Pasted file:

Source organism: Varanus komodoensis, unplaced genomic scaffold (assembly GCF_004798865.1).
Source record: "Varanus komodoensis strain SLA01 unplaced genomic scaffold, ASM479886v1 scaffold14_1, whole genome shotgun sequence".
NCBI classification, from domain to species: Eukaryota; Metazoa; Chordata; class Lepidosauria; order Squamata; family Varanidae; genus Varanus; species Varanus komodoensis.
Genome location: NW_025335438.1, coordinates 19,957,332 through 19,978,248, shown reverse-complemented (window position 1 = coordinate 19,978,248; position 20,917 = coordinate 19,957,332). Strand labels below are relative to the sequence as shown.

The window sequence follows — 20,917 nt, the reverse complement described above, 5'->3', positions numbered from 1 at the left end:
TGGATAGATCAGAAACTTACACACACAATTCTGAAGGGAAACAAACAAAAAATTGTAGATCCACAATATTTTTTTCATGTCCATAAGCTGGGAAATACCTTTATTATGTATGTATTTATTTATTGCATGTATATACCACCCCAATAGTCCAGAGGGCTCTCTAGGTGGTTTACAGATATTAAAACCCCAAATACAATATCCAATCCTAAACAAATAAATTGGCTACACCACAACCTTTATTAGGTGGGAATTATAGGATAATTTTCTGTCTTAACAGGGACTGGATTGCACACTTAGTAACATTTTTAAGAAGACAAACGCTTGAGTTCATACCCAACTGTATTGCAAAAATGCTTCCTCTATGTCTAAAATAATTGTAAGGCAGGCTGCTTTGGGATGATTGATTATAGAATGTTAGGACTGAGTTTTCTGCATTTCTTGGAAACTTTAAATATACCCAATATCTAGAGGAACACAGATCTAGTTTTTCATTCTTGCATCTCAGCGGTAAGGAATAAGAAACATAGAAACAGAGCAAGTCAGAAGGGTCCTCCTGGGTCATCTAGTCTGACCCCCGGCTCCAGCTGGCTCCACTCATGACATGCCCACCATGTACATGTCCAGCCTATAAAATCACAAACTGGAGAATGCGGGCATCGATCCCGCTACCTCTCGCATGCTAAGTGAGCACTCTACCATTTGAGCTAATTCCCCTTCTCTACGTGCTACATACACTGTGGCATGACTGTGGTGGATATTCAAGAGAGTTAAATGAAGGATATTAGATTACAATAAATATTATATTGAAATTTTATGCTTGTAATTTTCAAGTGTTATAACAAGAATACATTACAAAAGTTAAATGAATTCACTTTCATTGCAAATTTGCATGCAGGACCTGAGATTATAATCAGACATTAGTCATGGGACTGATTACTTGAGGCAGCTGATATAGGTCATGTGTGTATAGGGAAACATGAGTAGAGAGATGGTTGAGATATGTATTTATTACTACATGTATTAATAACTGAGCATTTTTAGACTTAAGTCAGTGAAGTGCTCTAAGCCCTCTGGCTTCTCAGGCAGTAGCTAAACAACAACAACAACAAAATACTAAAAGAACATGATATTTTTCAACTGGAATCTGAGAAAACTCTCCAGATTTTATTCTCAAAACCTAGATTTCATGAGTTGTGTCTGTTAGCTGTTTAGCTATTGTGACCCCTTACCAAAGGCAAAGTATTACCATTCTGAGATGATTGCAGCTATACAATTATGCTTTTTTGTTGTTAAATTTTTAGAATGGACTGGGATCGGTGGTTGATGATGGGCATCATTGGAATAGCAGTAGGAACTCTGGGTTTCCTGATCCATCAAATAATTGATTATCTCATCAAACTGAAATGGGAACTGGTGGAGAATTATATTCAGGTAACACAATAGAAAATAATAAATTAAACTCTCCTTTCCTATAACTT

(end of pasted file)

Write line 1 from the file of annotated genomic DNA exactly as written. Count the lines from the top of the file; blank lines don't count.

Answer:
Source organism: Varanus komodoensis, unplaced genomic scaffold (assembly GCF_004798865.1).